By highlighting the cooperation that occurred between progressive activists from the Popular Front to the 1960s, Swindall adds to our understanding of the intergenerational nature of civil rights and anticolonial organizing.
Nation within a Nation features cutting-edge work by lead scholars in the fields of history, political science, and human geography, who examine the causes—real and perceived—for the South's perpetual state of rebellion, which remains one of its most defining characteristics.
How, and why, one individual--once known as the most dangerous man in America--could become a
loyal foot soldier on both sides of the Cold War ideological divide is the
subject of this fascinating, incisive biography.
In the first book ever written about the impact of phosphate mining on the South Carolina plantation economy, Shepherd McKinley explains how the convergence of the phosphate and fertilizer industries carried long-term impacts for America and the South.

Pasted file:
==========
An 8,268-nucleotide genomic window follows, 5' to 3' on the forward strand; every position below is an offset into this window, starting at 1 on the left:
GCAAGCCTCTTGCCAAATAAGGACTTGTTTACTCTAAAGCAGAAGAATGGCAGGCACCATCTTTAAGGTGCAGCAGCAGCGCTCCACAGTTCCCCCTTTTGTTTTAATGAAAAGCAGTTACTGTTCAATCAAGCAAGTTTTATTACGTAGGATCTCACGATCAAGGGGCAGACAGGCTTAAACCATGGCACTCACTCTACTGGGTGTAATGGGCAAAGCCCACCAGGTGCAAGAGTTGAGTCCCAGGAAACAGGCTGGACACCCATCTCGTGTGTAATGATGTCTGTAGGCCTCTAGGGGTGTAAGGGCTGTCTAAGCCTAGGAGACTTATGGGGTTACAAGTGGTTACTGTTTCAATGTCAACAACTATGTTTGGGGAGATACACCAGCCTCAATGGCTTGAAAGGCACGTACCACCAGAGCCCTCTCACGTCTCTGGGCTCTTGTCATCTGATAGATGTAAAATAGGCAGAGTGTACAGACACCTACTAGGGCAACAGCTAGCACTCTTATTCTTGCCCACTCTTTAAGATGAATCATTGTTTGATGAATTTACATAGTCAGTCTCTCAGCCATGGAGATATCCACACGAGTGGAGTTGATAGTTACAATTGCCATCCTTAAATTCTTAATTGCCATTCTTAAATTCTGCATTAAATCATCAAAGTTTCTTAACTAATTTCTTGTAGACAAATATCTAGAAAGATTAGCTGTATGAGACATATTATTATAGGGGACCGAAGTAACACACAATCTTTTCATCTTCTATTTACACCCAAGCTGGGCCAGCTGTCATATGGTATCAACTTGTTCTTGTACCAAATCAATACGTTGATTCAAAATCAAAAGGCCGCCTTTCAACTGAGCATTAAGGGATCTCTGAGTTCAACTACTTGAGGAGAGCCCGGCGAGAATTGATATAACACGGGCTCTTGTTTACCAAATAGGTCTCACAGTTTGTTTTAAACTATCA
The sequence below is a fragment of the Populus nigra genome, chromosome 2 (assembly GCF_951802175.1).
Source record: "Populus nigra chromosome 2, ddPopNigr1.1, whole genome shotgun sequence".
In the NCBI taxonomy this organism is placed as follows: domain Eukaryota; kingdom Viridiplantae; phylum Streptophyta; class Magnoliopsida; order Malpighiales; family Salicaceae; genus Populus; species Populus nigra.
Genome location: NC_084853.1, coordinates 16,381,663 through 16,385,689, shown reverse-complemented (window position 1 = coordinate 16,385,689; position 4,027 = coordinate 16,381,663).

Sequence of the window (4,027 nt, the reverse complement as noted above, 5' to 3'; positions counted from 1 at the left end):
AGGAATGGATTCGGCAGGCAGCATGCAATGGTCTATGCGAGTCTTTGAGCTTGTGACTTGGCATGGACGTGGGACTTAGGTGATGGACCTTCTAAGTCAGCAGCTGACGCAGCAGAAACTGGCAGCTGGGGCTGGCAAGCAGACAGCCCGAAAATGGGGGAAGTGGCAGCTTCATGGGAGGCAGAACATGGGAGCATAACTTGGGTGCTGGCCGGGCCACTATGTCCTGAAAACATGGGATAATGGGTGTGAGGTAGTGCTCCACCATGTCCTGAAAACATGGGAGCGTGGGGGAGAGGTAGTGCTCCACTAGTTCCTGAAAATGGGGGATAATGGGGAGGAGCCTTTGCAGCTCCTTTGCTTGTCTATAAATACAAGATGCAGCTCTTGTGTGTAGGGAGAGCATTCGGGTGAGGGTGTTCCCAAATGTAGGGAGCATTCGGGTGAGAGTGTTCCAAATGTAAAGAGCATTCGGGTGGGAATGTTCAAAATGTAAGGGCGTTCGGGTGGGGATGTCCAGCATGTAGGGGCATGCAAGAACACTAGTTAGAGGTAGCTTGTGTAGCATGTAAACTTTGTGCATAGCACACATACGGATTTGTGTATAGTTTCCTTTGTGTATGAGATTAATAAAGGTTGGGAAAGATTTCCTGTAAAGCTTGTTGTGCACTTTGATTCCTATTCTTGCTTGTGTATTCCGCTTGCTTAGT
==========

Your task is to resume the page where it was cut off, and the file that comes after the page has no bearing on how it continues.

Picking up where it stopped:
Examining the tumultuous years during and after World War II, Jones-Branch contends that these women are the unsung heroes of South Carolina’s civil rights history. Their efforts to cross the racial divide in South Carolina helped set the groundwork for the broader civil rights movement of the 1960s and 1970s.
The decline of traditional manufacturing--deindustrialization--has been one of the most significant aspects of the restructuring of the American economy. In this volume, David Koistinen examines the demise of the textile industry in New England from the 1920s through the 1980s to better understand the impact of industrial decline.